Each week we will be featuring one member for their outstanding contributions to the Figment community.
This week we’re featuring Kat Brown! Check out five of her stories along with her interview questions below!
What do you enjoy most about Figment and its community?
- From a technical standpoint I really appreciate how easy Figment is to navigate. I learned my way around fairly quickly, because the formatting is so user-friendly. Socially, Figment’s online writing community has given me a real boost of confidence with regards to my writing. It’s given me the opportunity to meet others like myself who share a passion for it and we get to exchange ideas, in a fairly judgment-free zone, helping each of us to stretch and grow. Finally, even when I launch something brand new, something I’ve never tried before, I’m not afraid of falling flat on my face, because even if I do, there are always so many wonderful people there to pick me up.
What is your favorite story that you have shared on Figment and why?
- This is a hard one to answer, because my poetry are like children to me and as any good parent knows you’re not supposed to play favorites, so let’s just keep this between us, shall we? If I have to choose, it would be “The Risk of Vulnerability”. This piece is very personal to me as it speaks to a time in my life when I experienced tremendous loss of friendship due to extricating myself from a cult I’d been a part of for twenty-seven years. As you can imagine trust has not come easy to me, but as you will see if you read this piece, there is always room for hope.
Where do you find inspiration to write and keep writing?
- Most of what I’ve written is inspired from life-events both past and present. I try to write from a true place, because I want the words that I write to resonate with my readers. I want them to be able to see, even if in the smallest measure, a part of themselves in what they read. So I guess you could say my readers are also part of the inspiration behind my writing, especially the teens I write for. I teach voice as my profession and much of what I write is in response to the stories and questions I am asked by them on a weekly basis.
What is the last book that you read?
- The last book that I read was “The Orphan Train” by Christina Baker Kline and if you have not read anything by this author, then let me be so bold as to say, you are really missing out. I not only love her story telling, but I love her writing style. Presently I’m reading another book by her called “Desire Lines” and all I can say is she does not disappoint. She delivers every time!
Do you have any advice for other Figgies looking to improve their writing?
- First, don’t be afraid to put yourself out there. No matter how good or bad your stuff is, you’ll never know how to measure its potential or expand your growth as a writer, unless you get the eyes of others on your work. Also, don’t internalize negative critiques. I firmly believe that a review can be rendered that is honest and instructive without crushing the creative capacity of the recipient. When you get the occasional scathing critique from someone who is desensitized with regards to the impact their approach may have on the recipient, here’s what you do. You chew up the meat, if there is any, and you spit out the bones, then move on. Finally, write for the love of it, just for the love of it!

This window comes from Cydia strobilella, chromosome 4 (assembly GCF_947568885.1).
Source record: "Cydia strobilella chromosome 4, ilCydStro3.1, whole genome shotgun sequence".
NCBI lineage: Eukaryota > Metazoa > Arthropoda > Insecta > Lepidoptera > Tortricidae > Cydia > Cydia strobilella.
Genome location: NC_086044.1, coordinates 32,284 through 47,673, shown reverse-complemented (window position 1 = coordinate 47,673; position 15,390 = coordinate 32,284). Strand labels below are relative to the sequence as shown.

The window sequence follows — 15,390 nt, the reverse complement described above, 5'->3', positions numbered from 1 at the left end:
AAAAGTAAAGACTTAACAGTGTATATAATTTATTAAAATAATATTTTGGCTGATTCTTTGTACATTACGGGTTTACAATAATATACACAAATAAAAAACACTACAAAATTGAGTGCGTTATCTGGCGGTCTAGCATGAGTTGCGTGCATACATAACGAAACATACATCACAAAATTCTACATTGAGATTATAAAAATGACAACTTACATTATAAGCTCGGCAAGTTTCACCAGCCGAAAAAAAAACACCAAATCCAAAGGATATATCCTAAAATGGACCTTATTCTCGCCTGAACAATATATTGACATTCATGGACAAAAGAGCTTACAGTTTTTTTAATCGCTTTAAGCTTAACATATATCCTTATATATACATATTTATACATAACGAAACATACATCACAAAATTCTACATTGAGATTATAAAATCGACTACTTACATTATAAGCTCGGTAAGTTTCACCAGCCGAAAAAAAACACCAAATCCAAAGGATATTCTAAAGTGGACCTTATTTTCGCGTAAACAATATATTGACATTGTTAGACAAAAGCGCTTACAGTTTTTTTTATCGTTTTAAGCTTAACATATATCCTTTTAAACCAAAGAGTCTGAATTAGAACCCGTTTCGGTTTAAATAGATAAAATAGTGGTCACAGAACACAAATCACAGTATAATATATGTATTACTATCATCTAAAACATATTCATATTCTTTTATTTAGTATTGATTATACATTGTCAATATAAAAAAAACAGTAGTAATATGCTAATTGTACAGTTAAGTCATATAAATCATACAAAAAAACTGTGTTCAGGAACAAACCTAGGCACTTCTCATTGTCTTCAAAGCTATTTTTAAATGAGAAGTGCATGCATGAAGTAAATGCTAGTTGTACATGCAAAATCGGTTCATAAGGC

Congratulations again, Kat and thank you for sharing talent, inspiration and advice with us! Be sure to check out some of her work below.
The inspiration for(Paint The Door Blue)came from a beautiful book called, “The Beauty of Different”. In this book the writer tells a story about entering a neighborhood where all of the doors were painted red, save one. That door was painted blue. She describes being magnetically drawn to that door, because it was different and stood out. I think that’s how we affect others when we’re not afraid to paint our doors blue!
This poem speaks to the reality that we must all learn to embrace the good and bad that happens over our lifetime because like it or not, it’s part of our story and all of it has contributed to the person we are today.
The Risk of Vulnerability is about the risk we all take every time we decide to drop our guard and let a person into our lives. Making ourselves vulnerable to hurt, rejection, selfishness, love, kindness, compassion. Friendship can be a two-edged sword and we have to reconcile that reality when we let people in. Although, there are risks in seeking true friendship, we have to continue to take them, because out there somewhere are people just like us who are looking, and if we don’t give up, we’ll eventually find each other.
This was written to acknowledge two beautiful introverts in my life and to remind all of us to listen when introverts speak even if it’s not in a way you’d would expect.
One of the few things in this life that we can lay claim to are our dreams. They’re what keep us in motion, whether realized or not. So, hold them close and don’t ever put them on the market. They’re NOT for Sale!
Congratulations again, Kat!
Let us know who you think should be our next Featured Fig!
– The Figment Team